Best Putters for Intermediate Golfers Review
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Choosing a putter is very much like choosing cutlery – you get what feels the most comfortable and keep using it until it’s no longer usable. If you want the best results, you should definitely go and get a custom fit. However, not everyone has the money to splash out in such a manner, so approximately it is! In this best putters for intermediate golfers review, we’ll be looking at exactly that - some of the best putters for intermediate golfers - and anyone else looking for something to improve their putt game.
What Should I Look For?
Before we move on, let’s discuss briefly what things you should look out for when shopping a game-improvement (GI henceforth) putter. Forgiveness certainly comes to mind, but given that you’re probably looking to come from 15+ over par to 10 (or less) over par, you’ll want some feedback, as well.
On the other hand, let’s suppose that the problem isn’t in your wrists, but in your eyes – a good alignment system can mean a world of difference, and so can switching from blade to mallet (or vice versa). In fact, reading the putt properly is half the battle, so every bit of help in this regard is more than welcome.
Getting back to forgiveness for a sec, we should point out that buying putters with the Moment of Inertia (MOI) amped up to the max is always an option (and OEMs always find new and interesting ways to do that), but that doesn’t mean it’ll help you sink any more putts.
Best Putters for Intermediate Golfers Comparison Table
Best Putters for Intermediate Golfers Review
It’s a thankless task to make specific recommendations for such a sweeping subject, so what we did is make a short list of the best series, ranges, and families of putters, and why we think each has a shot at the title of the best putters for intermediate golfers.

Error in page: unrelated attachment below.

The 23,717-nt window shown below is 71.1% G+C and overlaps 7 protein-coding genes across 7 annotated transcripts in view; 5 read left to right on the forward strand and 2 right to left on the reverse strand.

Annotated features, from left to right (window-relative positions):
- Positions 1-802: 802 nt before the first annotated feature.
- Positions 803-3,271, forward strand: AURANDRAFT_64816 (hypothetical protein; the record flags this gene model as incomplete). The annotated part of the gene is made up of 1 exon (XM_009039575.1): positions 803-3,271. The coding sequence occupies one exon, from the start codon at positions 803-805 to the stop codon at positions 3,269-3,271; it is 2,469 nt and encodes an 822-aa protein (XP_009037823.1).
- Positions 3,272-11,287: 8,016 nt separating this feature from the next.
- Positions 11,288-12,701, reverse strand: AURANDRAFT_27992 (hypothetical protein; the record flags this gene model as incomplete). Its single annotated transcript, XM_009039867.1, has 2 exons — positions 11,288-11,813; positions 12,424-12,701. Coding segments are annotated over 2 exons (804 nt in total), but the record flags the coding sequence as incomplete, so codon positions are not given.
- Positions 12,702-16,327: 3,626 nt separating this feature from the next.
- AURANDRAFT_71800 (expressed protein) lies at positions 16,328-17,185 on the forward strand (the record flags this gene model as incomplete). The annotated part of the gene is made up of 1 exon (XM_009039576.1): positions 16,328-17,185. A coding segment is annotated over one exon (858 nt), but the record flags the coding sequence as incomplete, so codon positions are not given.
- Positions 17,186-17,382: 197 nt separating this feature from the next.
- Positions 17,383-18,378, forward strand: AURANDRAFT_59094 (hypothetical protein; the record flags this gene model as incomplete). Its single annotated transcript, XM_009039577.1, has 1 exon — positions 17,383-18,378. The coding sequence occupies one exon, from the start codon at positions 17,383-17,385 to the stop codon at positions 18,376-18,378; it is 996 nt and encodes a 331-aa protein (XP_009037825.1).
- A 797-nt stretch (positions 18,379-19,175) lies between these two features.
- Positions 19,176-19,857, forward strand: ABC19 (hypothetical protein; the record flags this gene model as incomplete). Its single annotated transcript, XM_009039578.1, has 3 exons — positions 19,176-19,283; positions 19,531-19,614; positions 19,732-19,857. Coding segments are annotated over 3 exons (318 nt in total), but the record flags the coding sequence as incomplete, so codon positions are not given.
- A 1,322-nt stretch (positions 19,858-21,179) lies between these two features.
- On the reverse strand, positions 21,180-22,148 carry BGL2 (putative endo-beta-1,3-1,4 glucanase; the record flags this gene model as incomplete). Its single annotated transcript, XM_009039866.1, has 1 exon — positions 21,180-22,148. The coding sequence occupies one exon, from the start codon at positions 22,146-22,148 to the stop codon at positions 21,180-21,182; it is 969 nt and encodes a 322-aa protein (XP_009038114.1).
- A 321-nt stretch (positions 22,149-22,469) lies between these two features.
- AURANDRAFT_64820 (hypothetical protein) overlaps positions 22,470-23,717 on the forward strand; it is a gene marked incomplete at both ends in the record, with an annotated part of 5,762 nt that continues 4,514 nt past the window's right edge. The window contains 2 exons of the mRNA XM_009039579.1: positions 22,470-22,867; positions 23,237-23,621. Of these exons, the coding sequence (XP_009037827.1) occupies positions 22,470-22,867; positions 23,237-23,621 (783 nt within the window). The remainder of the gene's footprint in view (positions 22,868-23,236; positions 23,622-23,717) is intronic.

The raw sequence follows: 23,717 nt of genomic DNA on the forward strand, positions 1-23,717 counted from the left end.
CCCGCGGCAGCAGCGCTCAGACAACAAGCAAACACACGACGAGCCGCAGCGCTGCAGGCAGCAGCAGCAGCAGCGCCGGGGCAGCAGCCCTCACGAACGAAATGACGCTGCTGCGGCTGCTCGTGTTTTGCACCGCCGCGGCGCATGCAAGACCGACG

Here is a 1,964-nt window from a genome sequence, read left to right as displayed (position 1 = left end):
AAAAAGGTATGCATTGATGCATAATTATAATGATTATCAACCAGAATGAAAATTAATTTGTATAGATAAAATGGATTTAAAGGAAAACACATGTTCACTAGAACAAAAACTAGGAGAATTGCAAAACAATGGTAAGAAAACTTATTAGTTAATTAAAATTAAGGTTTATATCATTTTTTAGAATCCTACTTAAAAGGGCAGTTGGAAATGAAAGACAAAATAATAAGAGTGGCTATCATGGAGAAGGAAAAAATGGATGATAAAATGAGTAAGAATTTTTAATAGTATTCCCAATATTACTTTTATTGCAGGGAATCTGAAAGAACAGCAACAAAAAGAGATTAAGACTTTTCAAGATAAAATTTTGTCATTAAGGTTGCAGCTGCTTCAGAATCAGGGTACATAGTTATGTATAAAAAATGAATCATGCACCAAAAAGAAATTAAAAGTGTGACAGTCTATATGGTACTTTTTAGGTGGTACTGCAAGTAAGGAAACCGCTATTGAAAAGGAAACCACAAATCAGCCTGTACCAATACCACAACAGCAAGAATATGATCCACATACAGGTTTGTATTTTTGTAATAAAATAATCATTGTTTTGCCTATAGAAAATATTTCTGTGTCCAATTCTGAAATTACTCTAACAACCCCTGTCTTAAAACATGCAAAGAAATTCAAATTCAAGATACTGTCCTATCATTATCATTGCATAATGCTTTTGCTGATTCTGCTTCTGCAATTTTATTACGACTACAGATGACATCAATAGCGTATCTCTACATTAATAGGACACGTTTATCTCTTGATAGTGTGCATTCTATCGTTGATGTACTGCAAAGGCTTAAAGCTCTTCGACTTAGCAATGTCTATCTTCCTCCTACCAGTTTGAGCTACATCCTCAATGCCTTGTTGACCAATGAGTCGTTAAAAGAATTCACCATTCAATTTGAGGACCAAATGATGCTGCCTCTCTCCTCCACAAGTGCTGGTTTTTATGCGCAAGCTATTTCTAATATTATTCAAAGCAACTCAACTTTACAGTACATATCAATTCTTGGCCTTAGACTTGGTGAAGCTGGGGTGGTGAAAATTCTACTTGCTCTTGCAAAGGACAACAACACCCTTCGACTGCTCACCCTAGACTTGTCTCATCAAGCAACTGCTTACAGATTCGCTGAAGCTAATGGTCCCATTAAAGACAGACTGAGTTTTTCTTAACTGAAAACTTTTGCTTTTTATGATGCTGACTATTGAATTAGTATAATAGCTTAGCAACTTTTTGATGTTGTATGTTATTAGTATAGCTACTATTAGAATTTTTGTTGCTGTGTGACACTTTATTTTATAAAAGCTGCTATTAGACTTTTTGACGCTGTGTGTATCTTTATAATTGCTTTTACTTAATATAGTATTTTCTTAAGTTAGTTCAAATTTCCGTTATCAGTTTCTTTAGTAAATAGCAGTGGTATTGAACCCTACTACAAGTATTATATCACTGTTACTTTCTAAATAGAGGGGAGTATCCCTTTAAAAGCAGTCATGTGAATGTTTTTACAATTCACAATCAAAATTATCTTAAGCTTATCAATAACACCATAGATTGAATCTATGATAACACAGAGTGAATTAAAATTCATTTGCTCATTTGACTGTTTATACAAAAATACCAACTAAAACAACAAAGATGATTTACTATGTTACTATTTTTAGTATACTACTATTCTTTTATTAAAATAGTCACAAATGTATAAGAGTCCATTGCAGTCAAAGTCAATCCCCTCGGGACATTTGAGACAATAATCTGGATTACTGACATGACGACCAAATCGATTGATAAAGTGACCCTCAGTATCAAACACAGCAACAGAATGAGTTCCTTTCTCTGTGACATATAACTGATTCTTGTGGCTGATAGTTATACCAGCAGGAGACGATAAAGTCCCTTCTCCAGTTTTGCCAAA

We’ll kick off the list with one of the most popular putter lines not only for mid cappers, but for high and low players, as well.
What sets this family of putters apart from the rest is the eponymous White Hot insert, which counts amongst the softest inserts on the market. Switching the old urethane for new elastomer, Odyssey made an insert that gives a buttery soft feel without sacrificing any feel.
With three blades and four mallets, the selection is rather decent (#1, #2, #9, on the one hand and #7, Rossie, V-Line Fang, and 2-Ball V-Line on the other, respectively).
Out of these, the latter is probably the easiest to set up, but the face balanced Rossie is also a great choice if you’re looking for the best blade game-improvement putter.
The aptly named Ping Cadence TR series is a great choice if you’re looking for a putter to improve your stroke rhythm (bonus points if you got the reference). You can choose from 19 flavours (if you count all the tweaked versions), which is both a blessing and a curse.
For example, the Anser 2 comes in three variants – Traditional, Heavy, and CB, and choosing the wrong one can have a very adverse effect on your short game. On the flipside, you do feel like a kid in a candy shop watching what’s on the table.
Two models that are good candidates for the title of the best putter for mid handicapper from this line are the Anser 2 CB and the Ketsch. Both flatsticks are good for high cappers, as well, thanks to the increased MOI – Anser 2 thanks to the counterweight, and Ketsch from the additional weight.
The Cleveland TFI 2135 family consists of seven flatsticks (2 blades and 5 mallets), one of which is a popular choice when it comes to putters for intermediate golfers – the Counter Balanced Elevado (the plumber’s neck #1 is also a nice choice).
One major selling point of the TFI 2135 and the second part of its name is the raised alignment line, which goes a long way to helping you line up the ball with a bit more consistency. What this design does is allow you to align the putt irrespective of the address position, as the line is raised to the ball’s exact center axis. Will you still misalign putts? You bet, but you should be able to see some improvement.